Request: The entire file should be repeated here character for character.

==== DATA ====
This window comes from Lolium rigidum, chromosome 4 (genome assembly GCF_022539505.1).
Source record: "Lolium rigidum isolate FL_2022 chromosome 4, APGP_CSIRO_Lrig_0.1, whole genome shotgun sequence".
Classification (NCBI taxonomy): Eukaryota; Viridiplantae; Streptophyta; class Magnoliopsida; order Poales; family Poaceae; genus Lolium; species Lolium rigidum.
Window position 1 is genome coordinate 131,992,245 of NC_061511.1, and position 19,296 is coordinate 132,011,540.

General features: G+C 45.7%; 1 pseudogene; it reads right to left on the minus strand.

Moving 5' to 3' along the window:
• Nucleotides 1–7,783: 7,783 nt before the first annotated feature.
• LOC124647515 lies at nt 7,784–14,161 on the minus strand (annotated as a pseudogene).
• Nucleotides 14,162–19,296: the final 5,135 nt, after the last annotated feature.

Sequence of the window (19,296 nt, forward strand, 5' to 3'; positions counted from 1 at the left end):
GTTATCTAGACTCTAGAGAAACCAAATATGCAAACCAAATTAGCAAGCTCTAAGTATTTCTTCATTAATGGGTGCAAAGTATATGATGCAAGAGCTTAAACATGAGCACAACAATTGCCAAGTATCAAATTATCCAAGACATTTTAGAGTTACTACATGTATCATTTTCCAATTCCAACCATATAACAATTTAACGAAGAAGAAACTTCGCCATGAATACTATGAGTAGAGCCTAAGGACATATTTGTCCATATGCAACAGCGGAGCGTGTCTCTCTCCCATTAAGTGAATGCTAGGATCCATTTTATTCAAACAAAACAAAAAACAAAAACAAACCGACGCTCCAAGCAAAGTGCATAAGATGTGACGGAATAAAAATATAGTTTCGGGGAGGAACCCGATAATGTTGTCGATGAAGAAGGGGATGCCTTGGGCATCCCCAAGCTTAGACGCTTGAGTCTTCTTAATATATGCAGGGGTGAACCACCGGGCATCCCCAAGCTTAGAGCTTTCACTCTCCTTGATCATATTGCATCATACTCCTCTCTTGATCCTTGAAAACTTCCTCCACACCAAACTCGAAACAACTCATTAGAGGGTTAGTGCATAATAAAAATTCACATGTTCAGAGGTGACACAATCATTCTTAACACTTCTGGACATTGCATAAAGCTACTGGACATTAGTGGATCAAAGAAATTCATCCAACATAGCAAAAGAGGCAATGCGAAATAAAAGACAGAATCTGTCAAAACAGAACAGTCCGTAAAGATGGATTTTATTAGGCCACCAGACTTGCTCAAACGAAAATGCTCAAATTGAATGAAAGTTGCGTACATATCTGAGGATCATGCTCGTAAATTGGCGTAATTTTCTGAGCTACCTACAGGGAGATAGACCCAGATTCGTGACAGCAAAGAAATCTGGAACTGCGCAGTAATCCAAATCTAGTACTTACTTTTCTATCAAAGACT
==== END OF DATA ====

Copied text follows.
This window comes from Lolium rigidum, chromosome 4 (genome assembly GCF_022539505.1).
Source record: "Lolium rigidum isolate FL_2022 chromosome 4, APGP_CSIRO_Lrig_0.1, whole genome shotgun sequence".
Classification (NCBI taxonomy): Eukaryota; Viridiplantae; Streptophyta; class Magnoliopsida; order Poales; family Poaceae; genus Lolium; species Lolium rigidum.
Window position 1 is genome coordinate 131,992,245 of NC_061511.1, and position 19,296 is coordinate 132,011,540.

General features: G+C 45.7%; 1 pseudogene; it reads right to left on the minus strand.

Moving 5' to 3' along the window:
• Nucleotides 1–7,783: 7,783 nt before the first annotated feature.
• LOC124647515 lies at nt 7,784–14,161 on the minus strand (annotated as a pseudogene).
• Nucleotides 14,162–19,296: the final 5,135 nt, after the last annotated feature.

Sequence of the window (19,296 nt, forward strand, 5' to 3'; positions counted from 1 at the left end):
GTTATCTAGACTCTAGAGAAACCAAATATGCAAACCAAATTAGCAAGCTCTAAGTATTTCTTCATTAATGGGTGCAAAGTATATGATGCAAGAGCTTAAACATGAGCACAACAATTGCCAAGTATCAAATTATCCAAGACATTTTAGAGTTACTACATGTATCATTTTCCAATTCCAACCATATAACAATTTAACGAAGAAGAAACTTCGCCATGAATACTATGAGTAGAGCCTAAGGACATATTTGTCCATATGCAACAGCGGAGCGTGTCTCTCTCCCATTAAGTGAATGCTAGGATCCATTTTATTCAAACAAAACAAAAAACAAAAACAAACCGACGCTCCAAGCAAAGTGCATAAGATGTGACGGAATAAAAATATAGTTTCGGGGAGGAACCCGATAATGTTGTCGATGAAGAAGGGGATGCCTTGGGCATCCCCAAGCTTAGACGCTTGAGTCTTCTTAATATATGCAGGGGTGAACCACCGGGCATCCCCAAGCTTAGAGCTTTCACTCTCCTTGATCATATTGCATCATACTCCTCTCTTGATCCTTGAAAACTTCCTCCACACCAAACTCGAAACAACTCATTAGAGGGTTAGTGCATAATAAAAATTCACATGTTCAGAGGTGACACAATCATTCTTAACACTTCTGGACATTGCATAAAGCTACTGGACATTAGTGGATCAAAGAAATTCATCCAACATAGCAAAAGAGGCAATGCGAAATAAAAGACAGAATCTGTCAAAACAGAACAGTCCGTAAAGATGGATTTTATTAGGCCACCAGACTTGCTCAAACGAAAATGCTCAAATTGAATGAAAGTTGCGTACATATCTGAGGATCATGCTCGTAAATTGGCGTAATTTTCTGAGCTACCTACAGGGAGATAGACCCAGATTCGTGACAGCAAAGAAATCTGGAACTGCGCAGTAATCCAAATCTAGTACTTACTTTTCTATCAAAGACT